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As to the pragmatic question of what happens if if where they end up on the merit order curve leaves them unable to cover their financial capital obligations ... someone ends up taking a financial haircut, and the asset is revalued, either internally or on sale, as back-up generating capacity.
If a sound energy policy is pursued, its not necessary to expand the capacity of the coal-fired generators in particular, so the fact that their legacy capital costs might not be covered is no threat to the real system. Its a financial loss, sure, but covering for that is just corporate welfare ~ in a more capitalist version of corporatism, we'd apply the rule that you pays your money and you takes your chances.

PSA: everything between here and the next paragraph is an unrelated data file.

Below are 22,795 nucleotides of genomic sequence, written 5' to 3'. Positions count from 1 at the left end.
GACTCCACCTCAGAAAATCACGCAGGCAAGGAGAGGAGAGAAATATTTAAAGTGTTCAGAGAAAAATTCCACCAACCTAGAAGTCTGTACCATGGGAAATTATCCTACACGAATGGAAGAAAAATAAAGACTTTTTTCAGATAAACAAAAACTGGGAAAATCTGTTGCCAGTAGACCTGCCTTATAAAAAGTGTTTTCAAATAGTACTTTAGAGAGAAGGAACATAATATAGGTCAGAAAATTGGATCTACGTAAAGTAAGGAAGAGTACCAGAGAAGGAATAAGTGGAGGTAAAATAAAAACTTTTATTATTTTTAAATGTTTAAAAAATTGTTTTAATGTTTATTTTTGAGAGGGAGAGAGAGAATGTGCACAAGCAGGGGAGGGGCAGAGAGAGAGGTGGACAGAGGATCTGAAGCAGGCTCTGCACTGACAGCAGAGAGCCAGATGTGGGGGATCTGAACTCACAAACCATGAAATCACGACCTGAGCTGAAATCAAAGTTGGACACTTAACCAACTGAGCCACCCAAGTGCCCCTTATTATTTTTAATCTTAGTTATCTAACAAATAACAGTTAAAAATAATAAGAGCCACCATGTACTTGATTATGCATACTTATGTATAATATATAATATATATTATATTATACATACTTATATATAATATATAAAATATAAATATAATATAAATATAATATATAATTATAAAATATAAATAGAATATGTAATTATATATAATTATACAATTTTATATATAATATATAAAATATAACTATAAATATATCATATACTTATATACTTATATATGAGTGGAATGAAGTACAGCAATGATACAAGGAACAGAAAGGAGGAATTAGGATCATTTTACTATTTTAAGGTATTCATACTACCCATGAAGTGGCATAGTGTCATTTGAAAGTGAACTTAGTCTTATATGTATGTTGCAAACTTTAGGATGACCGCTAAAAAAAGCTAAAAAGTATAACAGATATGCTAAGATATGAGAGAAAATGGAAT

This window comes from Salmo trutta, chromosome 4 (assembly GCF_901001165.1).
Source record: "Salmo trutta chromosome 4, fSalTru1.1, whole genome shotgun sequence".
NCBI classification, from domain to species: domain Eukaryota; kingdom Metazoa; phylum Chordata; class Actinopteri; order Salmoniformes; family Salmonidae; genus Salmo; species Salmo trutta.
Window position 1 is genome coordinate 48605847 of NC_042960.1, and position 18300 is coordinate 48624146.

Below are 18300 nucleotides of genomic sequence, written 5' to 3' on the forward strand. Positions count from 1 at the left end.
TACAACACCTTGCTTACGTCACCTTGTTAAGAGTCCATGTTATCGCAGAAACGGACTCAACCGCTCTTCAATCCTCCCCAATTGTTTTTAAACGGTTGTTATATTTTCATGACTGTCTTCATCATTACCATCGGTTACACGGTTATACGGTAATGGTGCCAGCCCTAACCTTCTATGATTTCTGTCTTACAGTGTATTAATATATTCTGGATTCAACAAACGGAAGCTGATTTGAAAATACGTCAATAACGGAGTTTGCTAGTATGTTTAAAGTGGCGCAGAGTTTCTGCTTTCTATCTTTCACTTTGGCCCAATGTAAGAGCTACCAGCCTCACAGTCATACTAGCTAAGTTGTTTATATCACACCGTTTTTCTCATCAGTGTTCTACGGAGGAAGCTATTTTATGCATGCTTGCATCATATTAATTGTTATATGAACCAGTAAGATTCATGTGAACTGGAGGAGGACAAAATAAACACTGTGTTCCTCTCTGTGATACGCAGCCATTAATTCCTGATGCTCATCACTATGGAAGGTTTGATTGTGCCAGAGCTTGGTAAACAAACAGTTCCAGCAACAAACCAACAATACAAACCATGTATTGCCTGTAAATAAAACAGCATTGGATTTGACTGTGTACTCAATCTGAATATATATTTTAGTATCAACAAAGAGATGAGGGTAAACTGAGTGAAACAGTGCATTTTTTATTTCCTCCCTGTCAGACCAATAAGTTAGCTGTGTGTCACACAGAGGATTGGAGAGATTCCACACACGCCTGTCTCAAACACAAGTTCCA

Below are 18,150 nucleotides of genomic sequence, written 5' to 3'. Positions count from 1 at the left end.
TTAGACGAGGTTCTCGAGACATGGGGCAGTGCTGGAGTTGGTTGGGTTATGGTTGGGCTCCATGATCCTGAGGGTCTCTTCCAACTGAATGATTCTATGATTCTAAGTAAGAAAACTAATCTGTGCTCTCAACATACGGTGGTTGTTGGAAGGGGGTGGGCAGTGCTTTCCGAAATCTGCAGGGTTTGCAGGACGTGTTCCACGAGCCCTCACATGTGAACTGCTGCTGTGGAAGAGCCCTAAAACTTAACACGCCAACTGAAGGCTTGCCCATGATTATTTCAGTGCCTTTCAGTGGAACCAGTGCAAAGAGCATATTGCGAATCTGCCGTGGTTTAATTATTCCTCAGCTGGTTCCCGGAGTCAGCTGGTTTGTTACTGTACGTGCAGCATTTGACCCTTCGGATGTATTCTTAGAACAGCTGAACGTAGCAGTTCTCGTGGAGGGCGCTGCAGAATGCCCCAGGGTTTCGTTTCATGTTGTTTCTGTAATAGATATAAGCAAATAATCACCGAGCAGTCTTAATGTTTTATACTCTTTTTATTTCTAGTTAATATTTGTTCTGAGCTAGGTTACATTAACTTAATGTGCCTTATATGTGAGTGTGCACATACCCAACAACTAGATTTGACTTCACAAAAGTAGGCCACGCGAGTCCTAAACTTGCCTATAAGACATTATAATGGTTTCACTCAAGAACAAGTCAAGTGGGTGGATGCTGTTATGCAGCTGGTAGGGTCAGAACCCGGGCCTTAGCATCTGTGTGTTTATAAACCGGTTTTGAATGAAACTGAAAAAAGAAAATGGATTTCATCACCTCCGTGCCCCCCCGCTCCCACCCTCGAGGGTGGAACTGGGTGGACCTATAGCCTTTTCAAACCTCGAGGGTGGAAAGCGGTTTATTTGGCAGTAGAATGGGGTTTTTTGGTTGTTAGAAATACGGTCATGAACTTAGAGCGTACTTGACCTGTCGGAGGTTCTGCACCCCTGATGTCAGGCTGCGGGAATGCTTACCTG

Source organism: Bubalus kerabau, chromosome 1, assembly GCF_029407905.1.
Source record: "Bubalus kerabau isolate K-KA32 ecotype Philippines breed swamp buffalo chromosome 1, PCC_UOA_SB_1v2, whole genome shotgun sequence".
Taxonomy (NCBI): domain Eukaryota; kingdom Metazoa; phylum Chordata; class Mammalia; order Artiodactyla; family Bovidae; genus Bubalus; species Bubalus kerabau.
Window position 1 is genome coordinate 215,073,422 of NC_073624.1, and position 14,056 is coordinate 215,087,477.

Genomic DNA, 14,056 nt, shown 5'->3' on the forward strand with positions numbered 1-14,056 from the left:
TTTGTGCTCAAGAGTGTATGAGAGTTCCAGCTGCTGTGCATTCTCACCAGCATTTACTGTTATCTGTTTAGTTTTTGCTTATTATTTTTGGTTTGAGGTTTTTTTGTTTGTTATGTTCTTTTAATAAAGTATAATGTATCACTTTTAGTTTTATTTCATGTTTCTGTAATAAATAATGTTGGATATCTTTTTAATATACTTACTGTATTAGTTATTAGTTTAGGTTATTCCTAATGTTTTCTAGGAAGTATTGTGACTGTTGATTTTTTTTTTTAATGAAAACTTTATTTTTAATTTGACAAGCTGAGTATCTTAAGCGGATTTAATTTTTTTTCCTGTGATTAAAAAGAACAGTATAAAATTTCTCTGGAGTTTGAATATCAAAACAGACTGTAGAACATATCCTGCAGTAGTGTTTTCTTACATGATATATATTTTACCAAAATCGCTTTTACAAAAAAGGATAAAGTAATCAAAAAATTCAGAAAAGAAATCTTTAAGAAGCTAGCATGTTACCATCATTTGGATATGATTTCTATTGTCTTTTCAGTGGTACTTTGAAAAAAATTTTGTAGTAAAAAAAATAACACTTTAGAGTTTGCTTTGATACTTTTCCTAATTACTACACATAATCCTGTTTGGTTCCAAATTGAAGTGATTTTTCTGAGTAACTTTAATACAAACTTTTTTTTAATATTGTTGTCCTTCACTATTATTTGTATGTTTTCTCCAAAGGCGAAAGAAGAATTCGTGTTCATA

I've been accused of being a Marxist, yet while Harpo's my favourite, it's Groucho I'm always quoting. Odd, that.
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